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Frog Rescuer

4 Sep

I moved to Roatan, Honduras for a few reasons, one of them because the Roatan Vortex was pulling me here…of course. Another reason was to embrace a simpler lifestyle, surrounded by the beauty that only nature can supply. The challenge everyday is to live in harmony with the glorious wonders of Roatan, while doing the least amount of damage to the natural balance. That might sound corny, but let’s face it pretty much everything made or introduced by humans for the comfort of humans does far more damage than good.

My sister Laurie chose the same idea, different location. When we were kids, for a period of time, my knick-name for her was Duh. I once locked her in a suitcase…well, she agreed to get in it, not like I forced her to, and she believed me when I said I wouldn’t lock it, hence the name Duh! She got wise to my evil ways and I couldn’t call her that anymore, but thirty odd years later I’ve come up with a new knick-name for her—Frog Rescuer.

Laurie aka Frog Rescuer hasn’t visited me on Roatan yet. Some things about it appeal to her, but for the most part she is content hanging out in Canada with her husband Glen and their two cats. A few years back they decided to move to a new subdivision in Guelph, Ontario, the biggest attraction for them was to be next to Guelph Lake, with meandering paths nearby to stroll or go for a bike ride. They weren’t alone with this desire to live closer to nature while still having the advantages of being in the city. The building lots quickly sold and one by one new houses sprang up around them.

In a recent email she shared with me a crusade she had begun. It would seem that living closer to nature—while nice for the humans—it wasn’t working so well for the critters.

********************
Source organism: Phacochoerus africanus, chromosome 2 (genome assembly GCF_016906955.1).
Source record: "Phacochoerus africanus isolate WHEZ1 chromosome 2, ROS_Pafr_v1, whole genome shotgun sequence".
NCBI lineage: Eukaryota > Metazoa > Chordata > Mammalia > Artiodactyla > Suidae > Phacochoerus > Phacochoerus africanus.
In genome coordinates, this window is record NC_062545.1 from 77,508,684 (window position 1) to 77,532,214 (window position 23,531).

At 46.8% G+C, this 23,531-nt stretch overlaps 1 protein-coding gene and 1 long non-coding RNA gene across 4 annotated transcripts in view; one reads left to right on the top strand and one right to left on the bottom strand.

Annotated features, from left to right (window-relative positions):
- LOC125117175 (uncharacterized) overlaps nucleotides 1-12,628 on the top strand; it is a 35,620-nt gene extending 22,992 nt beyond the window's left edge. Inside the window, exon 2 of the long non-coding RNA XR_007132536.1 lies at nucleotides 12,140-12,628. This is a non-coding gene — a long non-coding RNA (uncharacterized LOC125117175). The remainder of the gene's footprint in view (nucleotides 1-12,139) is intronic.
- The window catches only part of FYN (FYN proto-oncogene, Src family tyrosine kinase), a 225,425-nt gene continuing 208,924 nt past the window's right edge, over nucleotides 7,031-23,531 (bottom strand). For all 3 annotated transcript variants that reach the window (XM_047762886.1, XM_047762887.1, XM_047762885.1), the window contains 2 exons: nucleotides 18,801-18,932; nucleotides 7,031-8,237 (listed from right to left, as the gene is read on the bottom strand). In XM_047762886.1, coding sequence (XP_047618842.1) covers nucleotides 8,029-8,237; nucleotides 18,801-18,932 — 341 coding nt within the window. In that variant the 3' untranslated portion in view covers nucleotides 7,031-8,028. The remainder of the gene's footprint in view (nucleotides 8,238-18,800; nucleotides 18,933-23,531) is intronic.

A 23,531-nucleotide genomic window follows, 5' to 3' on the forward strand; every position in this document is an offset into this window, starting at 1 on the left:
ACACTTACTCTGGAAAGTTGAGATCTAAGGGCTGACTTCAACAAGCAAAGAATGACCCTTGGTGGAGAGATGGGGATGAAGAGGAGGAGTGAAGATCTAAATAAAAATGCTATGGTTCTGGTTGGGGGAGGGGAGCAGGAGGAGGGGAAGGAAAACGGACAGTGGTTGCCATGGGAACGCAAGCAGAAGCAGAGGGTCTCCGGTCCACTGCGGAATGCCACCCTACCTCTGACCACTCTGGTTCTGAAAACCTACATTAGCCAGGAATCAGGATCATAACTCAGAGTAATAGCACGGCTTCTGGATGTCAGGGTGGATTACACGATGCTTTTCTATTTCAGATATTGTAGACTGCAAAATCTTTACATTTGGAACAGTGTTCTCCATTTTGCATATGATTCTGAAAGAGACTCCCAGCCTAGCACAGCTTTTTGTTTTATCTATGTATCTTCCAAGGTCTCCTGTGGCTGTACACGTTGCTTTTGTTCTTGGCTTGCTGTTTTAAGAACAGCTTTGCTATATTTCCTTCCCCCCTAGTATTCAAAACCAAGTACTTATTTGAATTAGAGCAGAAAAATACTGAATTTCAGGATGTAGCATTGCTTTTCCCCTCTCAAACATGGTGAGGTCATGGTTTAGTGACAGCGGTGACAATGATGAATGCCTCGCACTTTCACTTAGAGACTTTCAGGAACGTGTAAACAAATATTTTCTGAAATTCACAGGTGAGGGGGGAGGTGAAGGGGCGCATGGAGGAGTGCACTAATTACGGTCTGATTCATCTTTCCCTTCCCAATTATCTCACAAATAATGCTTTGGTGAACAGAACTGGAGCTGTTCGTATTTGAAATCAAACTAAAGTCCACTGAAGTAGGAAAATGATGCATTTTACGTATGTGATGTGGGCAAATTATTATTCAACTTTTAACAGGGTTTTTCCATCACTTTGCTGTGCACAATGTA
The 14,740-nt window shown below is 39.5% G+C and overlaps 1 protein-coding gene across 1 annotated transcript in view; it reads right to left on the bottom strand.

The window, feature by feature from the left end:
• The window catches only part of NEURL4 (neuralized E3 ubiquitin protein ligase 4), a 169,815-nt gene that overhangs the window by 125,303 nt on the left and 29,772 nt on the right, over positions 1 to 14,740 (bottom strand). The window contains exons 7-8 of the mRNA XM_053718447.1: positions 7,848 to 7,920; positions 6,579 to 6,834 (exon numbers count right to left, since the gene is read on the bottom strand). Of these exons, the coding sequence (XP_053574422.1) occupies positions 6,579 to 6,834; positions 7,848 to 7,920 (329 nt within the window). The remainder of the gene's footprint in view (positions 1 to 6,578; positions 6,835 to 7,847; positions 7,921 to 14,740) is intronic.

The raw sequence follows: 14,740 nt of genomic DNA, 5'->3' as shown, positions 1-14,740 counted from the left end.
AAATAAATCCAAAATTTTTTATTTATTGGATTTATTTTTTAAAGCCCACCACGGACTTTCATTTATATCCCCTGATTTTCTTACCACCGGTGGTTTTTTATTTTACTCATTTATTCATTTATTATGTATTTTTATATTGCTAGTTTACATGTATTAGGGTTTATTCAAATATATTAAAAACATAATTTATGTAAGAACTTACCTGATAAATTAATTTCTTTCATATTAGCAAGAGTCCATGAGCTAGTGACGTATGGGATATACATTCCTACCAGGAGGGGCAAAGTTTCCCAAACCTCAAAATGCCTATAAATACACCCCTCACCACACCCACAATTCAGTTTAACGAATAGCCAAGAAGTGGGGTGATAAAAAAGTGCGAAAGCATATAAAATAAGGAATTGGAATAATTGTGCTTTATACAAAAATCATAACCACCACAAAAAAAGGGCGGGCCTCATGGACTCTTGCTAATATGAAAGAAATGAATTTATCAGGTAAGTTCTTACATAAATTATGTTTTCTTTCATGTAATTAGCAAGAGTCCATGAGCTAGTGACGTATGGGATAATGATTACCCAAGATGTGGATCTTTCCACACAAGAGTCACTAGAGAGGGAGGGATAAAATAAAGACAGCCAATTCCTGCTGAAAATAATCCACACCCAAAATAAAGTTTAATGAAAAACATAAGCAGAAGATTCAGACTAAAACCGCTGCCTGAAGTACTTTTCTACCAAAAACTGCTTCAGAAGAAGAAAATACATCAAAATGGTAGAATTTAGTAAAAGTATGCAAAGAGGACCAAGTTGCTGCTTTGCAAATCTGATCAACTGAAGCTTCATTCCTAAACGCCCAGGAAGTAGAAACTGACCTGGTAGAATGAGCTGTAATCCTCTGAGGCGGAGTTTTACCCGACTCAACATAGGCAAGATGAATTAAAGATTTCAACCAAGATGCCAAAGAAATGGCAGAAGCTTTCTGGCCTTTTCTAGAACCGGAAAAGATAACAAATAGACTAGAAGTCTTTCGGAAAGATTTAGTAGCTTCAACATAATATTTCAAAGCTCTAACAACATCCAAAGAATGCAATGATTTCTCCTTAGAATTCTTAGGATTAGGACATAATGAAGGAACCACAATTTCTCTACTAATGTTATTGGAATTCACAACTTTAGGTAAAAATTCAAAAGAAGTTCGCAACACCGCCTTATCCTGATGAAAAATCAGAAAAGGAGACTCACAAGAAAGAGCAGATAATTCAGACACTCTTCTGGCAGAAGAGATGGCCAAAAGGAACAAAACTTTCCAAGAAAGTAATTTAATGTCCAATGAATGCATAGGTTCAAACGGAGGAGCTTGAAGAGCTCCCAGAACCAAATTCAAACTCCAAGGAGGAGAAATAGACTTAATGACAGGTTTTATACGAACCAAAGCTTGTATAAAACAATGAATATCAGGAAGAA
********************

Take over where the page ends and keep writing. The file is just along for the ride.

My sister’s home has window-wells around the basement windows, as do all her neighbour’s homes. One day she noticed some frogs trapped in one of the window-wells. Now, Guelph frogs are not like Roatan tree frogs. They can jump, but not high enough to get out on their own, so she climbed in and rescued them. Doing an inspection of the other window-wells surrounding her home, she found more frogs needing help, and a few that it was too late to rescue (they had dried up and perished.)

A daily routine of checking for frogs began. But what about her neighbours, did they know that frogs may need to be rescued from their window-wells too? Just in case they didn’t know she made a poster and taped it on the community mailboxes.

SAVE THE FROGS!!!
Please save me from your window wells…a lot of us are dying out here as we jump in and can’t get out!
You will be glad you take care of us, because we take care of your gardens by eating the bugs that eat your plants… so please cover your window wells with plastic covers….or check for us every day and free us from them.
Sincerely, your local frog population

And she didn’t stop there, next up was to talk to the building company to ask them to cover the window-wells on the show-homes. That request was met with blank stares and snickering.